Recently, I wrote about how the best time to quit your job is when you’ve already lined up your next one. Looking for a new job while you’re currently employed can be tricky, but most people have to do it at some point in their career.

In fact, 54% of the visitors to Workopolis are currently employed. I’d like to think that some of those folks are just coming to our site to read the great articles (indulge me.) But the vast majority are people looking to change jobs. So, you want to start something new, but you don’t want your company to feel the need to replace you before you’re ready to leave. How can you make the leap without losing your footing? By going undercover.

Here are some covert job hunting techniques for landing that next gig without tipping off your current one:

Update your info

Start by writing out the latest accomplishments you’ve had at work, any new skills you’ve acquired or technologies you’ve learned since you last updated your resume. This will give you the content you need not only for your future applications, but also for the stories you tell in interviews. Employers will want to hear about your specific achievements as indicators of what you can do for them. You can also use this information to update your resume and social media profiles.

Talk to your boss

At this point you may want to have a conversation with your current boss. Don’t tell them that you are looking elsewhere; just highlight the recent wins that you wrote down, and let them know that you are hoping to take on more. The fact is that most people want to grow their careers, they want to increase their responsibilities and yes, earn more money. Your current employers will likely understand this, and they may be able to accommodate you. Maybe there’s an advanced role in the company, or even just more projects or responsibilities that you could take on in order to progress in your role.

Stealthy social media

If that doesn’t pan out, it’s time to start reaching out. While you want to have the latest and best information featured online, you don’t want to put your current position at risk by proclaiming for all to see that you’re looking for a new job. To avoid this, you can remove LinkedIn or Facebook connections to your current boss or coworkers. You can also turn off your activity broadcasts while editing and updating your LinkedIn profile. Be sure to update your work history on Facebook so that it is consistent with what you say on LinkedIn, but then remove the announcement of the updates from your timeline.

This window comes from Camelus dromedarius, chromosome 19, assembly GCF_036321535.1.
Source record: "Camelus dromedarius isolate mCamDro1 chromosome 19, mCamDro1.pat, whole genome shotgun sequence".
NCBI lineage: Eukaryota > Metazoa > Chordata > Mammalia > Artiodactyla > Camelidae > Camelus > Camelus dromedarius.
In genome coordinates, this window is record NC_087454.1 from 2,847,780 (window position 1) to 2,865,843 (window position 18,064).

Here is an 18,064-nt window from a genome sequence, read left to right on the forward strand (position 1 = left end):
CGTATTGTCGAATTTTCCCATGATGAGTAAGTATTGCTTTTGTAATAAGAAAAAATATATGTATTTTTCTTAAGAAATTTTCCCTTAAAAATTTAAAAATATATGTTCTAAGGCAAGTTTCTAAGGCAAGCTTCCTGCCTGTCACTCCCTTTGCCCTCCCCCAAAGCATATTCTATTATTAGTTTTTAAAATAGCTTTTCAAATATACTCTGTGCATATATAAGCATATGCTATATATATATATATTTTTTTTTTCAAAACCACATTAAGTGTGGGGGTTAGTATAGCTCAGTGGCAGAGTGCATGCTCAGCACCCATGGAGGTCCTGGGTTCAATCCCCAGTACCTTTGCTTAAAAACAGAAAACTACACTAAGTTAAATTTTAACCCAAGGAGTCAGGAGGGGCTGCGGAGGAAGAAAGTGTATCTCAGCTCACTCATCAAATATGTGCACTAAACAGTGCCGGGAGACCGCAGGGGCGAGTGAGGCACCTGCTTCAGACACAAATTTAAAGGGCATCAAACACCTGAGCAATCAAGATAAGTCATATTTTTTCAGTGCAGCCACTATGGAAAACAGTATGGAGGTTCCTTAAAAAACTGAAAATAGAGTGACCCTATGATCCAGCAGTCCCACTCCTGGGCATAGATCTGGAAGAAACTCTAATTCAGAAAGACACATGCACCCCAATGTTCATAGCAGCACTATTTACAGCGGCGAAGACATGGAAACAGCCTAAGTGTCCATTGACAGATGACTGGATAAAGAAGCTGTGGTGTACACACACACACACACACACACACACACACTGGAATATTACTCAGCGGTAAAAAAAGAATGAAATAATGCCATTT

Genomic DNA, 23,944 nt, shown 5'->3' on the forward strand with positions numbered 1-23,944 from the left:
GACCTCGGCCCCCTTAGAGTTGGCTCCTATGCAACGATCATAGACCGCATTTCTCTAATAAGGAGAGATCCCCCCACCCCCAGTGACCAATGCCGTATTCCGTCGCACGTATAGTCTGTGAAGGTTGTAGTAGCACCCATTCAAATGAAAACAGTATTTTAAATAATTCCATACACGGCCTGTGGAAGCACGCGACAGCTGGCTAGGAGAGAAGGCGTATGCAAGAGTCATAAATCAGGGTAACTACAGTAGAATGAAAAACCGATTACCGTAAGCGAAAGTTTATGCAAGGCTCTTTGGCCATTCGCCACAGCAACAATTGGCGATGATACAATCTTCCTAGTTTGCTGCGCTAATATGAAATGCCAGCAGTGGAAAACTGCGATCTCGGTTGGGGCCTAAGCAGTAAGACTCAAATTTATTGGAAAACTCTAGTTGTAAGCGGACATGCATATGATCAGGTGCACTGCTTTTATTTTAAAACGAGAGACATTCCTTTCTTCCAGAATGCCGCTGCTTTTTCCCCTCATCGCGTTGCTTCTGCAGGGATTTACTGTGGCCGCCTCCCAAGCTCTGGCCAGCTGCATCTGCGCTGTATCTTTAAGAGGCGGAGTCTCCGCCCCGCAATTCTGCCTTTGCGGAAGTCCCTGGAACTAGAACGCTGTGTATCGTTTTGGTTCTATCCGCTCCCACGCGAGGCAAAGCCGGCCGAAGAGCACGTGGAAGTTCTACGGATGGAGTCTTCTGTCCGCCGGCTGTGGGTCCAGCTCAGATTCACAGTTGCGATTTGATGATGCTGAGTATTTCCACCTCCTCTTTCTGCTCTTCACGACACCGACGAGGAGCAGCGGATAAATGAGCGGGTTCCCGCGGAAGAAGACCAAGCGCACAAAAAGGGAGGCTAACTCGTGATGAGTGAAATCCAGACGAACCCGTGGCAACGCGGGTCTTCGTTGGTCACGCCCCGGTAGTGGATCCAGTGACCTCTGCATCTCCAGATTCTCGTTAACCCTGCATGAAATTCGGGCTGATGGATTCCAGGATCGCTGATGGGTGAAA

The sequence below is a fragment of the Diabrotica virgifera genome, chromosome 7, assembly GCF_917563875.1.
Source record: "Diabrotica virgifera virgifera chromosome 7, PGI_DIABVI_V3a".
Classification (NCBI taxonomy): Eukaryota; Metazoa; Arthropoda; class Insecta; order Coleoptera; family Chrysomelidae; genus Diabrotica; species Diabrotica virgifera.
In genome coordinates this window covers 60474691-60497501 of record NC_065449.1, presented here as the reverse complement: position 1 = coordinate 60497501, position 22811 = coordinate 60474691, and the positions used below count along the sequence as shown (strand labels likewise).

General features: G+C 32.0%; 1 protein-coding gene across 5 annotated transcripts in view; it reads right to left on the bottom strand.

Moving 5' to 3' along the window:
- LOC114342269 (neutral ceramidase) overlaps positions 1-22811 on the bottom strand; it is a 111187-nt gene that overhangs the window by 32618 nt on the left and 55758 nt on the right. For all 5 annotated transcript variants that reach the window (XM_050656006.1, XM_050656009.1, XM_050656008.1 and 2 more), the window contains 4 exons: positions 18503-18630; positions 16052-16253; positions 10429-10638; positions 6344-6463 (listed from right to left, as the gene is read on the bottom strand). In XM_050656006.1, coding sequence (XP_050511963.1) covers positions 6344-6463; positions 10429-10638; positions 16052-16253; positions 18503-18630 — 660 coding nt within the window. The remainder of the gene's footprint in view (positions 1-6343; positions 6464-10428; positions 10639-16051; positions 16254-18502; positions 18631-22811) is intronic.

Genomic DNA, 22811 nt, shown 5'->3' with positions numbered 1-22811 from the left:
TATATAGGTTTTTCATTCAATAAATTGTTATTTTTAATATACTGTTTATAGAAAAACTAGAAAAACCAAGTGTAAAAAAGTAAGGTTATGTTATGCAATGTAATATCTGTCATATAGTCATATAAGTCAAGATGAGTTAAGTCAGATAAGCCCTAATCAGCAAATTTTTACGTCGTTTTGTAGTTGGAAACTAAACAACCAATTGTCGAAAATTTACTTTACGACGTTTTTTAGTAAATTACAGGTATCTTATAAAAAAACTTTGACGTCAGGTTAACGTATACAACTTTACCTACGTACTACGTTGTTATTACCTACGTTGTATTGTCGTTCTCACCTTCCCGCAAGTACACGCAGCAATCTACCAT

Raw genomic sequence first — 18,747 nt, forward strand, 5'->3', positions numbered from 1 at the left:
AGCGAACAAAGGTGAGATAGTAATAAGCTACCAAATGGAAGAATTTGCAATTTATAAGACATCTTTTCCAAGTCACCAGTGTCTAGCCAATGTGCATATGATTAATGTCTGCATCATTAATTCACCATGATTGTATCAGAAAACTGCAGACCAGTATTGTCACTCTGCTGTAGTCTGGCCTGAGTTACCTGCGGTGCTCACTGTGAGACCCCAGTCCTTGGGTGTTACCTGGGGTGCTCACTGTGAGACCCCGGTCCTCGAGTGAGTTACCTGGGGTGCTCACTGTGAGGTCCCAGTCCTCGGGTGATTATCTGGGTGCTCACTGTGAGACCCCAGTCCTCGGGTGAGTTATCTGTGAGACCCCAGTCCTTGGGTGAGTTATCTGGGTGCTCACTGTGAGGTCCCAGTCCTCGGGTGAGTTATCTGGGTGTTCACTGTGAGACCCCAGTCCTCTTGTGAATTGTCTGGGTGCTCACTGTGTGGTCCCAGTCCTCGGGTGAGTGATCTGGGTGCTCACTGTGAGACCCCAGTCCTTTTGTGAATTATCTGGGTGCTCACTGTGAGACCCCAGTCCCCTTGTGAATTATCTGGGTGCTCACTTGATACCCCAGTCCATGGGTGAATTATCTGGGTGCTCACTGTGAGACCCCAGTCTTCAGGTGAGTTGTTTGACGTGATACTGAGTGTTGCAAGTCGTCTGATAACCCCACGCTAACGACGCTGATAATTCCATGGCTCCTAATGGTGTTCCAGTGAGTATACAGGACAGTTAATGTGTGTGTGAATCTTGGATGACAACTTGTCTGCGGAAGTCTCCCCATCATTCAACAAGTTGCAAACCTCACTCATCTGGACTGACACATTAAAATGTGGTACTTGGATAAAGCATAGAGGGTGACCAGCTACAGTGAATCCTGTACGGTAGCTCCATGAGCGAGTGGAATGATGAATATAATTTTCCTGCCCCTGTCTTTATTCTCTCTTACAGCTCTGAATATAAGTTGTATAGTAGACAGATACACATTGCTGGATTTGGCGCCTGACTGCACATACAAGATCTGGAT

Resume under wraps

Workopolis allows you to post a confidential resume online. This means that the employers who search this site 16,000 every day for candidates will be able to see your skills, education and work history, but not your name, contact information or current employer. If they are interested, they can send you an email filtered through Workopolis. At that point you get to decide if you want to reveal your identity to the potential employer.

You can also sign up for Workopolis Job Alerts. These will email you when new jobs matching your criteria are posted online – so you can keep an eye on what jobs are out there and what becomes available – without having to constantly visit our site.

Watch your wardrobe

If you work in a casual workplace and suddenly start showing up in a suit, it can be a dead giveaway that you’re going to interviews. Be prepared to change or adjust your clothes between work and the interview. Stop wearing jeans to work right away. (Pants can be the hardest thing to change en route.)

Stay professional

You’re an undercover agent, not a thief. So don’t slack off at your current job just because you’re looking for a new one. Don’t use your work computer or work email address to look for new jobs. They belong to the company, and they may be monitored. Plus it sends the terrible message to potential future employers that you are willing to use your company’s time and resources for your own personal agenda.

If your cover is blown

If your bosses do find out that you are looking around, be honest about it. Remind them that you expressed a desire to grow in your career from the outset, but there was nothing available internally. The fact that you have been professional, continued to do a good job, and have conducted your search using your own time and resources should leave you in the clear. You want to stay on good terms with your current employer – they’re part of your professional network and future potential references.

Although it may feel a little shifty at times, remember that you’re not actually doing anything wrong. There are no laws against looking for work, and having up-to-date resumes and social media profiles are just part of sensible career management. Employers know this, and much of the talent that they look to hire is already working for someone else.